Twitter says it will focus on ‘context’ not ‘fact-checking’ after Trump confronts social media

Social media behemoth Twitter announced that it is getting out of the ‘fact-checking’ business and will instead focus more on the “context” of messages after a dust-up with President Donald Trump led him to threaten platforms with new regulations.

In as series of messages Tuesday evening, platform officials and co-founder Jack Dorsey said they have reviewed “Twitter Safety” policies regarding posts that could be in violation of their posting rules, saying the site will now focus on “context, not fact-checking” content.

The messages come about a week after Twitter attempted to fact-check a post President Trump made about mail-in vote fraud and then labeled another tweet as having “glorified violence.”

In the posted thread on Tuesday, Dorsey also included a list of the company’s principles which include decreasing “potential for likely harm” and “harmful bias & incentives.”

“We are NOT attempting to address all misinformation,” Twitter noted in one of the messages, posted. “Instead, we prioritize based on the highest potential for harm, focusing on manipulated media, civic integrity, and COVID-19. Likelihood, severity and type of potential harm – along with reach and scale – factor into this.”

The president angrily denounced the platform when its staff attempted to claim that statement regarding mail-in voting as being “substantially fraudulent” was factually incorrect. The platform cited CNN and the Washington Post as having ‘debunked’ the president, though both of those media outlets regularly published stories saying the 2016 Trump campaign “colluded” with Russia, which is false.

“There is NO WAY (ZERO!) that Mail-In Ballots will be anything less than substantially fraudulent. Mail boxes will be robbed, ballots will be forged & even illegally printed out & fraudulently signed. The Governor of California is sending Ballots to millions of people, anyone,” Trump tweeted.

He further noted that anyone “living in the state, no matter who they are or how they got there, will get one. That will be followed up with professionals telling all of these people, many of whom have never even thought of voting before, how, and for whom, to vote. This will be a Rigged Election. No way!”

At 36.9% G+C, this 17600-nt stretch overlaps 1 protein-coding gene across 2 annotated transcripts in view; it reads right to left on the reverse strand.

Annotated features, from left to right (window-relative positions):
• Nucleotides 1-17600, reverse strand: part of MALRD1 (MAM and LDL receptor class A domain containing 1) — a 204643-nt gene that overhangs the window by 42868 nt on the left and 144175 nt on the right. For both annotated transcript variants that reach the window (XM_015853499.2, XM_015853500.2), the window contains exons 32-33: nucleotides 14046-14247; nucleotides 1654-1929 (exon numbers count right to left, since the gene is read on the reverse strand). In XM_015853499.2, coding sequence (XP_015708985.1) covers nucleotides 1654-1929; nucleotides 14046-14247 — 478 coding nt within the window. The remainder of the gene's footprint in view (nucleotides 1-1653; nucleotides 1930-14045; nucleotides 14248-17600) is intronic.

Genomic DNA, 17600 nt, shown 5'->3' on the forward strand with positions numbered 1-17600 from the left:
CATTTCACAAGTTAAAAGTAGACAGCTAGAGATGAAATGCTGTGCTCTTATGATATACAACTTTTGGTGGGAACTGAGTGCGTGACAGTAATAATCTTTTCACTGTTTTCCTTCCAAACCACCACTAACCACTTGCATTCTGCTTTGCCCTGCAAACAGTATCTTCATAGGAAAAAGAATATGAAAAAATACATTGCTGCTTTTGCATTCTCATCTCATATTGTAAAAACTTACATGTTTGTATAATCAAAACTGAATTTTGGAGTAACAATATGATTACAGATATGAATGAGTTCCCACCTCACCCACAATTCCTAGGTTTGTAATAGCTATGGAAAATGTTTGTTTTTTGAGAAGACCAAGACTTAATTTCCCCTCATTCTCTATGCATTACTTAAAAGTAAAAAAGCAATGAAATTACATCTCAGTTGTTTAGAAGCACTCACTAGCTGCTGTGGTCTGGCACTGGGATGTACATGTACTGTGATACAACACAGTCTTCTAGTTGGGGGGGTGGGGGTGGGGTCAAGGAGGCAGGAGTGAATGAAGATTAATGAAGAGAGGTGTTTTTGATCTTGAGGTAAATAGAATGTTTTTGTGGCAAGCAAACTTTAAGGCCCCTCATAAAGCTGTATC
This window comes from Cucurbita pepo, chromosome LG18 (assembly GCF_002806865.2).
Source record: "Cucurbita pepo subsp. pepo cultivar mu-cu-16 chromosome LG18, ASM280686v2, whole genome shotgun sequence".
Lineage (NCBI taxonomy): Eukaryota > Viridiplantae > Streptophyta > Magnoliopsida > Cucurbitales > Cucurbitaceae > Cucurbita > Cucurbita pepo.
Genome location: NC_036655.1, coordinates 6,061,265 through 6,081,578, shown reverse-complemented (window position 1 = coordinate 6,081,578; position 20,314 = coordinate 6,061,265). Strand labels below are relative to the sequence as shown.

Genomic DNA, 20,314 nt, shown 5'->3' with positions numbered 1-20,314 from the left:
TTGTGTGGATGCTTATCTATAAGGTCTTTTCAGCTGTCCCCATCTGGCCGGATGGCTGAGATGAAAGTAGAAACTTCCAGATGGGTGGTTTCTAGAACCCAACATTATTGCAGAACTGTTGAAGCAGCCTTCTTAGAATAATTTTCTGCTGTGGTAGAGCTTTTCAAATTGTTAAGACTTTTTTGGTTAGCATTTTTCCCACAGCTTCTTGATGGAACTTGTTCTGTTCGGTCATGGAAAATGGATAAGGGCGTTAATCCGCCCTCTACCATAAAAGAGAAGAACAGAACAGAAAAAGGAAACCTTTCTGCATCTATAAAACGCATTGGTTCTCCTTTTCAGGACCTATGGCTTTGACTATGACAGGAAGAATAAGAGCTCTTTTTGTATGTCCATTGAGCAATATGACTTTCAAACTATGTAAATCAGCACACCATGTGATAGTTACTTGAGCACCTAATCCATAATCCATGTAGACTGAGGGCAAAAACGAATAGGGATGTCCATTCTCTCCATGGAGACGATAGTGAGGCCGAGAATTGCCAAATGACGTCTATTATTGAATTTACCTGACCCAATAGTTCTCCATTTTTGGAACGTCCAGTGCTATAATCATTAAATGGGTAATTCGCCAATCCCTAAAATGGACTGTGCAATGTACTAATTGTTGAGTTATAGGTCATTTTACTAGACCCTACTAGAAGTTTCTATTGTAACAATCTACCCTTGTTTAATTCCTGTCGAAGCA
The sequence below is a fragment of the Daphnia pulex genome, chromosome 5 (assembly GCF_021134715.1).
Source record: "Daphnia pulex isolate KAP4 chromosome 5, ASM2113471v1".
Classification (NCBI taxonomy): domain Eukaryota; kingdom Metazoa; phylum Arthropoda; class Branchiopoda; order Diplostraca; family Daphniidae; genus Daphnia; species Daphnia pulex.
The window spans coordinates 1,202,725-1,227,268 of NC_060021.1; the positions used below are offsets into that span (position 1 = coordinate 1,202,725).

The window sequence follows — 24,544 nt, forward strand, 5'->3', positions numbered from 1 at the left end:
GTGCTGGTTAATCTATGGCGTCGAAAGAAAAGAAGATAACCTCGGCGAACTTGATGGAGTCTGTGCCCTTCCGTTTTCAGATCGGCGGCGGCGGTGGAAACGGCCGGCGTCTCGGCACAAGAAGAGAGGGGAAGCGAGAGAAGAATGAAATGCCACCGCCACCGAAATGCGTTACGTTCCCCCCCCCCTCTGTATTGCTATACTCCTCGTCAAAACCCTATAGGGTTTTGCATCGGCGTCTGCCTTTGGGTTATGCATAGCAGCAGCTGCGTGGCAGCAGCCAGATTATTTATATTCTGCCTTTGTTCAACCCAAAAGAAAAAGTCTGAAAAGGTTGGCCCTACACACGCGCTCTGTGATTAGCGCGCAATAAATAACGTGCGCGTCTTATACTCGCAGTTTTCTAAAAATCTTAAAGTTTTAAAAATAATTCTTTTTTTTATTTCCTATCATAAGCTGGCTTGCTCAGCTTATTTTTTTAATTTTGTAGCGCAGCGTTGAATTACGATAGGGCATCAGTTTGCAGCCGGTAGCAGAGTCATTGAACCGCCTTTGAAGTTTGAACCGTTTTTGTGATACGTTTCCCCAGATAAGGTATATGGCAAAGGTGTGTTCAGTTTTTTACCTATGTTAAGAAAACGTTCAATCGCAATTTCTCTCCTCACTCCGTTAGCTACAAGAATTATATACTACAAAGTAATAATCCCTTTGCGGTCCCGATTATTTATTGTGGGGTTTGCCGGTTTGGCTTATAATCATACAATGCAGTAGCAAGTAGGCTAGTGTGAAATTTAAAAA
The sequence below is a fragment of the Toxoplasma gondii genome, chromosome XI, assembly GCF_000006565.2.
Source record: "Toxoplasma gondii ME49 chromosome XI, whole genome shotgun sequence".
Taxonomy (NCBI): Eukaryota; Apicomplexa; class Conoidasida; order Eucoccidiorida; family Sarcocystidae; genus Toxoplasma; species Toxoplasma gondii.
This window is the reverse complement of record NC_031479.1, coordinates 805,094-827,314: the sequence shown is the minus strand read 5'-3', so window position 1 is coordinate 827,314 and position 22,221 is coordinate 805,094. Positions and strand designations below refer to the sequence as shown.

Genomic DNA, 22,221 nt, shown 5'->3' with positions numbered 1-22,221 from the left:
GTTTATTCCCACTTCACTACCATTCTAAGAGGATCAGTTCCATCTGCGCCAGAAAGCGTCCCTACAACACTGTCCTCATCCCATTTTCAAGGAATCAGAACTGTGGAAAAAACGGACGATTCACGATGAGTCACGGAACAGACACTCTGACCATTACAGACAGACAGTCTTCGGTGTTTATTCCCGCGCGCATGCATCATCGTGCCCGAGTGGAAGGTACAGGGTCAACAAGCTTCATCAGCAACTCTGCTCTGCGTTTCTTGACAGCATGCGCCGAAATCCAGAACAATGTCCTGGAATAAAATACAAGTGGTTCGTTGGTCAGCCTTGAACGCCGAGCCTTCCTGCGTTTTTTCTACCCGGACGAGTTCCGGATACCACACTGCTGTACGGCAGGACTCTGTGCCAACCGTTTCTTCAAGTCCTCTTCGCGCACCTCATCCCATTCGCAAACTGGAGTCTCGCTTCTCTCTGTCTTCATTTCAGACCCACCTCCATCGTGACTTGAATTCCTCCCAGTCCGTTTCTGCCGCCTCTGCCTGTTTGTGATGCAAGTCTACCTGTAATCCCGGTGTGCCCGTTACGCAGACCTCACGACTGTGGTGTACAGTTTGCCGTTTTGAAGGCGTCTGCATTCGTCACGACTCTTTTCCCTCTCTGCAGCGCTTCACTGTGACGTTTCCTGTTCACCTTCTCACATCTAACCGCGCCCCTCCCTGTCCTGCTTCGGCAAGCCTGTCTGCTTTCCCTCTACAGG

Twitter posted a link to those tweets which takes users to a page stating the president’s claims were “unsubstantiated.” As of Wednesday, that page was still online, despite Twitter’s announced change of policy.

“Trump falsely claimed that mail-in ballots would lead to ‘a Rigged Election.’ However, fact-checkers say there is no evidence that mail-in ballots are linked to voter fraud,” the site noted.

Days later, the platform censored a tweet by the president in which he angrily denounced rioting and looting that had begun in the wake of the killing of Minneapolis resident George Floyd.

Twitter claimed that Trump was violating the platform’s rule against “glorifying violence.”

“I can’t stand back & watch this happen to a great American City, Minneapolis,” the president wrote in one of two tweets. “A total lack of leadership. Either the very weak Radical Left Mayor, Jacob Frey, get his act together and bring the City under control, or I will send in the National Guard & get the job done right.”

“These THUGS are dishonoring the memory of George Floyd, and I won’t let that happen. Just spoke to Governor Tim Walz and told him that the Military is with him all the way. Any difficulty and we will assume control but, when the looting starts, the shooting starts. Thank you!”

Following both incidents, Trump signed an executive order that could limit their liability protections while shutting them off federal funding. The order calls for a review of the legal immunities which protect Facebook, Twitter, YouTube, and other platforms from content posted to their sites.

Jon Dougherty

Staff Writer

Jon is a staff writer for BizPac Review with 30 years' worth of reporting experience, as well as an author and U.S. Army veteran. He has a BA in political science from Ashford University and an MA in national security studies/intelligence analysis from American Military University.
Jon Dougherty

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